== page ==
He continued, “Let there be no mistake that the Ports of Long Beach and Los Angeles are still the best place to do business in the entire country, if not the world.”
Bobby Olvera, President of ILWU Local 13 explained that, with the contentious rhetoric of the negotiations aside, now is the time for the longshoremen to get back to work, to prove, once again, that Southern California has the best workforce.
“When permitted to do our jobs, we move containers, break bulk cargo, autos, cruise ships, chilean fruit, better than anybody in the world, bar none," he said. "And we're committed not only now, but long term to make sure these cans move to make sure our communities move and to make sure our economy moves nationally, because the mayor has put it very clearly, these two twin ports move the economy here.”
“With that, I want to give you a commitment from the 7,000 members of Local 13, and if you're listening to this in Connecticut or back East buried in snow, your goods are on the way,” he continued.
“We're going to work seven days a week and 'round the clock to get those containers moved, to get the cargo on the shelves and as I told my son Adan this morning, we're going to make sure the Easter Bunny visits everybody in the United States this year,” Olvera concluded to applause.
PMA Vice President Chad Lindsay explained succinctly that while the agreement is tentative and must now be passed along to the PMA’s members for review and approval, the deal reached in San Francisco on Friday is an integral step in returning the ports to normal operations.
“Our focus now,” he said, “is getting cargo moving, working through the backlog and getting containers unloaded and on their way to customers as well as getting exports on the ships and off to international markets. We know there's a lot of work to do. There have been significant impacts for many and we haven't lost sight of that.”
Janice Hahn, congresswoman of the 44th district and co-founder and co-chair of the Congressional Ports Caucus, commended both parties for staying at the negotiating table until the tentative agreement was reached. Said she was getting calls from every congress member who represented every state in the country, relaying their worries about getting the ports up and running again.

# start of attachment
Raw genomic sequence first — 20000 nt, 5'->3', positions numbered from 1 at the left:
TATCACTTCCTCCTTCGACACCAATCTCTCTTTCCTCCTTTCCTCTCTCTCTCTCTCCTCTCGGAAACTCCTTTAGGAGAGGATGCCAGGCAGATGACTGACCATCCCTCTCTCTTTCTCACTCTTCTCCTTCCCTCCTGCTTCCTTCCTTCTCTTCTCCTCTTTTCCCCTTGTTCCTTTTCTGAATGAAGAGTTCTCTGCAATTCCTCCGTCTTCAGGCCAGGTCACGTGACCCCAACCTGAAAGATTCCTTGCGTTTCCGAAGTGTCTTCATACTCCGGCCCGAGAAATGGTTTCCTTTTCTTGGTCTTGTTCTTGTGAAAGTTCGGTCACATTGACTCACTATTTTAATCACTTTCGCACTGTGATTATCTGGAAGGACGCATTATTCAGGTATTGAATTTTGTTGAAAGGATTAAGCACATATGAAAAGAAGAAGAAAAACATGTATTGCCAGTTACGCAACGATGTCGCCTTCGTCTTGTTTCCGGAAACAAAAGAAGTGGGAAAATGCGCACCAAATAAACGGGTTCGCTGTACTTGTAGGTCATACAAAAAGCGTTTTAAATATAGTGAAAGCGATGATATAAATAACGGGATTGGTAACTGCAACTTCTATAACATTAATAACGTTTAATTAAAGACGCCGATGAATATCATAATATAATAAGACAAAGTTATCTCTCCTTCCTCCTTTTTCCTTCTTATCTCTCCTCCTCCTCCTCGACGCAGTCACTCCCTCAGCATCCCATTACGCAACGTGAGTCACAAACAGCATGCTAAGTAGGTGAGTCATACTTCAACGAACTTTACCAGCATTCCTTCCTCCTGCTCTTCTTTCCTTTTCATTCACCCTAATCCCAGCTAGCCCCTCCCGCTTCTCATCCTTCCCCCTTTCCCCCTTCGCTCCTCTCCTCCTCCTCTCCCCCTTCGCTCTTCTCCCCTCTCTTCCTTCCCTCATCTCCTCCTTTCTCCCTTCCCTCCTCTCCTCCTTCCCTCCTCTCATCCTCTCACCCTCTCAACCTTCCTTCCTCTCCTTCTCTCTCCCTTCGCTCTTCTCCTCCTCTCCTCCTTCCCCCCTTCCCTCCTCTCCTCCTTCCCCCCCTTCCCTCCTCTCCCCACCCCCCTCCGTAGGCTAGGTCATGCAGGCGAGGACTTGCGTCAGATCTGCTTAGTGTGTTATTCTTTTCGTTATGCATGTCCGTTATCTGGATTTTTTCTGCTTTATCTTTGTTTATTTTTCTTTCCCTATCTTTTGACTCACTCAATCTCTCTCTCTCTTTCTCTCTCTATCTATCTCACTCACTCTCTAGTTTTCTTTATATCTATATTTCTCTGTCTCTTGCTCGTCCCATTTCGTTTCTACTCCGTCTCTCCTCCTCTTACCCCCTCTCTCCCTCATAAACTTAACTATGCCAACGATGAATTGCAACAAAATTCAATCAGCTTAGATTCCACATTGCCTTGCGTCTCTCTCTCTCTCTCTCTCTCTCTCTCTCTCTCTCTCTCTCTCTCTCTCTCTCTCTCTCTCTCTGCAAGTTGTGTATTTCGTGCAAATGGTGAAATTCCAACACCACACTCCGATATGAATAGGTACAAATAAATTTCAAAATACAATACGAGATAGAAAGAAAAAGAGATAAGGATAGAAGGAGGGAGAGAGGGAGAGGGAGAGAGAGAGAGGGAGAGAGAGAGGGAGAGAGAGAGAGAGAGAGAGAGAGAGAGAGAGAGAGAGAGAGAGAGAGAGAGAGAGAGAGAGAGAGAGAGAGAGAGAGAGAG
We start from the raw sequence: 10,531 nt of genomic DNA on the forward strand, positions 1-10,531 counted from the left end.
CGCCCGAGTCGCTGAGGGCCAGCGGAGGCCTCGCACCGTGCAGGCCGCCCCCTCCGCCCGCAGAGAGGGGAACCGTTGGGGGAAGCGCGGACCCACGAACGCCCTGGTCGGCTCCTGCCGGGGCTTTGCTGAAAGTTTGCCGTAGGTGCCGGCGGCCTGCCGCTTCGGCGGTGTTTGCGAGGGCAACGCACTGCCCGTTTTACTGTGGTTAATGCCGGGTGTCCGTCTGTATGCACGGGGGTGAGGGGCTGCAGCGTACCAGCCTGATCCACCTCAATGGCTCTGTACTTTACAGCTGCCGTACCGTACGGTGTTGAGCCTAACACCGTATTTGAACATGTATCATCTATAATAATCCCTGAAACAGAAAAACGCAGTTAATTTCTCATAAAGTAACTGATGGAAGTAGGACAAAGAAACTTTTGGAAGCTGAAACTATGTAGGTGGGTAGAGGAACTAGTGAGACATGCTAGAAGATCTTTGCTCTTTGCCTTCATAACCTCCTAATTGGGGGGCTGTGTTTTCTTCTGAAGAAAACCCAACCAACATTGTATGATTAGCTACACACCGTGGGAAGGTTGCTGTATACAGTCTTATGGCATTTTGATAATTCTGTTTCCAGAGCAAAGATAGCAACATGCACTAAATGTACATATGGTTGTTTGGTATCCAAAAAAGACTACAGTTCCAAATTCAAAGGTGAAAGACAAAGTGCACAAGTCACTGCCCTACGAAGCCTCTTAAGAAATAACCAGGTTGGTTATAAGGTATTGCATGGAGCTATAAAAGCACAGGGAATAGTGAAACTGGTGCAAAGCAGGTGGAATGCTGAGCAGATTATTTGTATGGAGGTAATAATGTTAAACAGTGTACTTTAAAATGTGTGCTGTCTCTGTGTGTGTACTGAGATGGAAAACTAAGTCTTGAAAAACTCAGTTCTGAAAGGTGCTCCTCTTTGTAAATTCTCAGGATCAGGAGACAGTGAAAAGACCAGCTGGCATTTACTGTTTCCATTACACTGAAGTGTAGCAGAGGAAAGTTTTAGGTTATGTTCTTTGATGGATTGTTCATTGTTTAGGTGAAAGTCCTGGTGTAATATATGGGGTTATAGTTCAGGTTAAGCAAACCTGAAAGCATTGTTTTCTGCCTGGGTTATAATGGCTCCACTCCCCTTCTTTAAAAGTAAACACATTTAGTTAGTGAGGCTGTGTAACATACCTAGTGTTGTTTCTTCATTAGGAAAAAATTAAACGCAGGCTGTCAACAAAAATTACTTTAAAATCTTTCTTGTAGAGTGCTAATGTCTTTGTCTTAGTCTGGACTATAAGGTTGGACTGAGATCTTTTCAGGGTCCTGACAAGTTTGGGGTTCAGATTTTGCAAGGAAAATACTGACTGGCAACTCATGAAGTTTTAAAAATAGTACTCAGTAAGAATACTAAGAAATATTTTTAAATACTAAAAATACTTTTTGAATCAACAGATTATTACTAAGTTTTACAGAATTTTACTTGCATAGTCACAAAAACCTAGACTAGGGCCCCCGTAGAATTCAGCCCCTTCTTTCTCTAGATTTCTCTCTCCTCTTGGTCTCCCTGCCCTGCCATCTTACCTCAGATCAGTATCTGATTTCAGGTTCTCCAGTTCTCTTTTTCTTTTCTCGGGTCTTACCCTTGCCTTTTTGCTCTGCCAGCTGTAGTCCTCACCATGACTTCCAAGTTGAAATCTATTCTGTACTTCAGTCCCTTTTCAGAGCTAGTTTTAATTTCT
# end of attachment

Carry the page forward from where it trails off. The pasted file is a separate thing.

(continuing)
“It was interesting for me as a congress member to realize that—finally—that the rest of the country began to understand the importance, the national significance of the West Coast ports and while it was unfortunate that it took this kind of crisis to bring more awareness to the rest of the country, I think I will get more members who will want to join my Congressional Ports Caucus now,” she said.
Hahn said that she will fight to pass a bill to build a national freight network, as well as to keep the money that is collected at the ports within the ports.
“This agreement benefits the workers, this benefits businesses, it benefits consumers across this country and those of us who live and work right here in the port community, everybody we know either works on the docks, is married to somebody who works on the docks, knows a family member who works on the docks, so our economy in our local community's completely dependent on what goes on on these docks,” she said proudly.
Congressman Alan Lowenthal also commended both parties for reaching an agreement, and cast the situation over the past nine months in a more positive light, saying that it is "exciting to know in times of crisis and struggles that we've gone through [...], you either come out stronger or weaker, and we are demonstrating that we are stronger. We are using this as an opportunity to rebuild our infrastructure, to rebuild America, to really focus on what's really important.”